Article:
Iran first admits killing of "rioters" during wave of demonstrations
State television divided the fatalities into four categories, without naming an official number. Some were bystanders and protesters, but were not told who was responsible for their killings. "The security forces have taken action to save the lives of the residents," the demonstrations said in a city where an Arab minority is severely depressed. Amnesty: At least 208 were killed
Iran first admits killing of "rioters" during wave of demonstrationsPhoto: Reuters, edited by Nir Chen
State TV in Iran admitted Tuesday that security forces have shot at "rioters" and killed them in many cities during the recent protests that erupted due to rising gas prices. This is the first time that authorities have expressed a kind of accountability for violence taken to suppress the protests. The announcement was made during a review criticizing reports on international languages in the Persian language about the November 15 crisis.
According to the latest human rights organization Amnesty International, at least 208 people have been killed in their protests and repression. Iran's UN mission today rejected Amnesty's findings, although it did not present evidence supporting its claim. Iran has not yet released detailed data on the unprecedented riots in the Islamic Republic, which disrupted the Internet during the protest to prevent surfers from sharing videos and information, as well as restricting information flowing outside Iran As the network returns, more videos from the violent events have emerged.
"There were more than 200 fatalities in a very short time, in less than a week," said Mansoura Mills, an Iranian investigator at Amnesty. "It's something pretty unprecedented in the history of human rights abuses in the Islamic Republic."
Although the recent wave of protests has not attracted as many Iranians to the streets as after the disputed presidential election in 2009, fuel protests have risen to violence faster than previous protests. This is a testament to citizens' frustration with the country's economic situation since May 2018, when US President Donald Trump imposed painful sanctions on Tehran after unilaterally retiring from the nuclear agreement.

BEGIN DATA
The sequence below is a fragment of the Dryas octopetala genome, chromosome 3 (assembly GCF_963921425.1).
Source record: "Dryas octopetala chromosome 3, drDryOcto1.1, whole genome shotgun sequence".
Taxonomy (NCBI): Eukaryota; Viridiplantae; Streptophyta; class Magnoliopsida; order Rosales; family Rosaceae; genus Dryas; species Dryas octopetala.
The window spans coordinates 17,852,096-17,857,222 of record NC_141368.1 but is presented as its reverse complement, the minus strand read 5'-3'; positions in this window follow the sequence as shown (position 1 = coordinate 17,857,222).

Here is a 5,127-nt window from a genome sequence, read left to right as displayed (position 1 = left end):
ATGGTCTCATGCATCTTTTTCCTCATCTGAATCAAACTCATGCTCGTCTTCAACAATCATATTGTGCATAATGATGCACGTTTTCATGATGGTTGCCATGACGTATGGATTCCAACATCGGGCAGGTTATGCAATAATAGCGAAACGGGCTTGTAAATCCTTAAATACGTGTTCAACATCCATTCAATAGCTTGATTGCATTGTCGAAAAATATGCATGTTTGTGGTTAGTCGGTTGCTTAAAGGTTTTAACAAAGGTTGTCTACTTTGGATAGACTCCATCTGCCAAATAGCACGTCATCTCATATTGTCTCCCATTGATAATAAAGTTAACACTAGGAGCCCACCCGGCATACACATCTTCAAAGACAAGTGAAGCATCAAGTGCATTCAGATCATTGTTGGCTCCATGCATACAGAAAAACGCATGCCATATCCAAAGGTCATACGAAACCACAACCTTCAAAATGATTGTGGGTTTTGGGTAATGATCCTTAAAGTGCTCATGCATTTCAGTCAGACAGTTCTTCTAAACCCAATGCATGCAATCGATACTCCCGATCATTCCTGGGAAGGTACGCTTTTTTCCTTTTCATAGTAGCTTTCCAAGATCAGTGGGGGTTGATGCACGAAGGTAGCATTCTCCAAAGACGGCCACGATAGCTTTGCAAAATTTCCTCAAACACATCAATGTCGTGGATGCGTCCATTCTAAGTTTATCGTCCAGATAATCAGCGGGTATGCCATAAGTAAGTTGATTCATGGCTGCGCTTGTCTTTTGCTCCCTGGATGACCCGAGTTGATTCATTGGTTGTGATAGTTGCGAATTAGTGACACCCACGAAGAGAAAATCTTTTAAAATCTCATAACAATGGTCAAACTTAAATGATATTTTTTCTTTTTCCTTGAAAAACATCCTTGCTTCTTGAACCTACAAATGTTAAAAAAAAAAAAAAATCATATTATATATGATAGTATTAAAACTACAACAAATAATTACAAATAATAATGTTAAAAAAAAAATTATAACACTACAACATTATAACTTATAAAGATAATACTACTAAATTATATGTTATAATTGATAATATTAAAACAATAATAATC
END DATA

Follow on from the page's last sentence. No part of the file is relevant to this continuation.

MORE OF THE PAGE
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Gas station damaged by protest against rising gas prices (Photo: AP)
A petrol station in Iran protests against rising gas prices, November 20, 2019 (Photo: AP)
State TV reports divided fatalities into four categories: some were "rioters who attacked sensitive or military sites using weapons or knives, or seized hostages in certain areas." Among the other fatalities were bystanders, security forces and peaceful protesters, but no one was responsible for their killing.
In one case, serious clashes were reported between security forces and a separatist group in the city of Maharashar, which was armed with "semi-heavy weapons." "Under these circumstances, the security forces have taken action to save the lives of Maharashar people," the official TV report claims.
Mahashar, who lives in the Iranian-backed Khuzestan province in which the Arab minority lives, was violently suppressed by security forces. The population of the rich oil province is claiming to be deprived of Iran's central government, and separatist groups have previously attacked the oil pipelines in the region. Documentation from the area posted on the network showed peaceful protests, as well as clashes between protesters and security forces. According to the New York Times, dozens of protesters escaped to the Revolutionary Guards machine-gun fire field.More in Walla! NEWS More in Walla! NEWS
200,000 protesters, 730 burned banks: Iran reveals scale of protestTo the full article
The clashes also happened in the capital. Demonstration in Tehran, last month (Photo: Reuters)
People stop on highway to watch protest against rising fuel prices in Tehran, Iran, November 16, 2019. (Photo: Reuters)
State television also mentioned clashes with "rioters" in Tehran, as well as in the cities of Shiraz and Sirjan. She also cited Shahriar, a suburb of Tehran, where, according to Amnesty, there were dozens of dead and one of the biggest killers in Iran. Shachar received heavy demonstrations. Amnesty did not elaborate on the latest victims count by city breakdown.
"There is a general atmosphere of fear within Iran right now," said Mills, the Amnesty researcher. She said: "Authorities threatened families, some of whom had to ensure they did not speak to the media. Families had to bury their loved ones in the dead of night under heavy security presence.